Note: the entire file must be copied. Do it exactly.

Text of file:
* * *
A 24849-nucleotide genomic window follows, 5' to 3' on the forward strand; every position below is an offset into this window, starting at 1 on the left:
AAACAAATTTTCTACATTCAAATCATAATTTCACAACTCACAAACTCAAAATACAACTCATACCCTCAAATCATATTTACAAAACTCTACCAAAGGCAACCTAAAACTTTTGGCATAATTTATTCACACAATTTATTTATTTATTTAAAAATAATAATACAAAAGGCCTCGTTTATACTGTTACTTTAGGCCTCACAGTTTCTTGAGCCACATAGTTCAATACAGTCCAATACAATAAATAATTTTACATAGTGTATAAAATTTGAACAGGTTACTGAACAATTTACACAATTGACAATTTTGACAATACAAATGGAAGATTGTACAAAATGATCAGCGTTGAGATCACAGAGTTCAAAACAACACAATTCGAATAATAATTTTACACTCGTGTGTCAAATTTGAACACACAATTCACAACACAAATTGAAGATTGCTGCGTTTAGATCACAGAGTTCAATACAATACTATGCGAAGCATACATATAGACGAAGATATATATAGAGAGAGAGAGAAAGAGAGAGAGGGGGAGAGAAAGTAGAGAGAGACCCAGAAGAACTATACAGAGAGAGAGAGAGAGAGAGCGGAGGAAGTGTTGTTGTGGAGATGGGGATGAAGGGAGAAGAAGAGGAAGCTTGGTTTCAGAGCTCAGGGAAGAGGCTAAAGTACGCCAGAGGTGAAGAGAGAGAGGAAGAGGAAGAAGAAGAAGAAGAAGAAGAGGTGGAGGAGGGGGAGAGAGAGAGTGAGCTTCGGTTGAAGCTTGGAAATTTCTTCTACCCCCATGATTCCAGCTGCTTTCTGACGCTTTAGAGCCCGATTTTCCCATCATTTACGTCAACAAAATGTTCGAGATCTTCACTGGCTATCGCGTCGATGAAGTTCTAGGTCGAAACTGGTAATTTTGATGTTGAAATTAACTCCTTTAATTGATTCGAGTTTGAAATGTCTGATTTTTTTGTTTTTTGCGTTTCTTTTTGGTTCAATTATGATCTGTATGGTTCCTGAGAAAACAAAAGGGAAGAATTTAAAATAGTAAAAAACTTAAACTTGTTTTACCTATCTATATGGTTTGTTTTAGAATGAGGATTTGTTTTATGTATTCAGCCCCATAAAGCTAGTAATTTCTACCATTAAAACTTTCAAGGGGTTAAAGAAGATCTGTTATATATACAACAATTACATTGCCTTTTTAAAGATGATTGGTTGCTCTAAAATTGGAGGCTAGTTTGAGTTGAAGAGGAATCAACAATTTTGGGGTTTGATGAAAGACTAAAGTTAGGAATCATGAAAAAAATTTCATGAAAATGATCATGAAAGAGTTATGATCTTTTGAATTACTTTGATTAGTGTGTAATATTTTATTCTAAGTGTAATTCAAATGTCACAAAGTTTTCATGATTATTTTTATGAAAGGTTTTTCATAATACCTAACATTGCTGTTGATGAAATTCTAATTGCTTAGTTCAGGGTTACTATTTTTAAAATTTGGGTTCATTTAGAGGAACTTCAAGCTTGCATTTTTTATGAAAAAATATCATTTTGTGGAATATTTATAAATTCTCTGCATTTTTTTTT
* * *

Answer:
A 24849-nucleotide genomic window follows, 5' to 3' on the forward strand; every position below is an offset into this window, starting at 1 on the left:
AAACAAATTTTCTACATTCAAATCATAATTTCACAACTCACAAACTCAAAATACAACTCATACCCTCAAATCATATTTACAAAACTCTACCAAAGGCAACCTAAAACTTTTGGCATAATTTATTCACACAATTTATTTATTTATTTAAAAATAATAATACAAAAGGCCTCGTTTATACTGTTACTTTAGGCCTCACAGTTTCTTGAGCCACATAGTTCAATACAGTCCAATACAATAAATAATTTTACATAGTGTATAAAATTTGAACAGGTTACTGAACAATTTACACAATTGACAATTTTGACAATACAAATGGAAGATTGTACAAAATGATCAGCGTTGAGATCACAGAGTTCAAAACAACACAATTCGAATAATAATTTTACACTCGTGTGTCAAATTTGAACACACAATTCACAACACAAATTGAAGATTGCTGCGTTTAGATCACAGAGTTCAATACAATACTATGCGAAGCATACATATAGACGAAGATATATATAGAGAGAGAGAGAAAGAGAGAGAGGGGGAGAGAAAGTAGAGAGAGACCCAGAAGAACTATACAGAGAGAGAGAGAGAGAGAGCGGAGGAAGTGTTGTTGTGGAGATGGGGATGAAGGGAGAAGAAGAGGAAGCTTGGTTTCAGAGCTCAGGGAAGAGGCTAAAGTACGCCAGAGGTGAAGAGAGAGAGGAAGAGGAAGAAGAAGAAGAAGAAGAAGAGGTGGAGGAGGGGGAGAGAGAGAGTGAGCTTCGGTTGAAGCTTGGAAATTTCTTCTACCCCCATGATTCCAGCTGCTTTCTGACGCTTTAGAGCCCGATTTTCCCATCATTTACGTCAACAAAATGTTCGAGATCTTCACTGGCTATCGCGTCGATGAAGTTCTAGGTCGAAACTGGTAATTTTGATGTTGAAATTAACTCCTTTAATTGATTCGAGTTTGAAATGTCTGATTTTTTTGTTTTTTGCGTTTCTTTTTGGTTCAATTATGATCTGTATGGTTCCTGAGAAAACAAAAGGGAAGAATTTAAAATAGTAAAAAACTTAAACTTGTTTTACCTATCTATATGGTTTGTTTTAGAATGAGGATTTGTTTTATGTATTCAGCCCCATAAAGCTAGTAATTTCTACCATTAAAACTTTCAAGGGGTTAAAGAAGATCTGTTATATATACAACAATTACATTGCCTTTTTAAAGATGATTGGTTGCTCTAAAATTGGAGGCTAGTTTGAGTTGAAGAGGAATCAACAATTTTGGGGTTTGATGAAAGACTAAAGTTAGGAATCATGAAAAAAATTTCATGAAAATGATCATGAAAGAGTTATGATCTTTTGAATTACTTTGATTAGTGTGTAATATTTTATTCTAAGTGTAATTCAAATGTCACAAAGTTTTCATGATTATTTTTATGAAAGGTTTTTCATAATACCTAACATTGCTGTTGATGAAATTCTAATTGCTTAGTTCAGGGTTACTATTTTTAAAATTTGGGTTCATTTAGAGGAACTTCAAGCTTGCATTTTTTATGAAAAAATATCATTTTGTGGAATATTTATAAATTCTCTGCATTTTTTTTT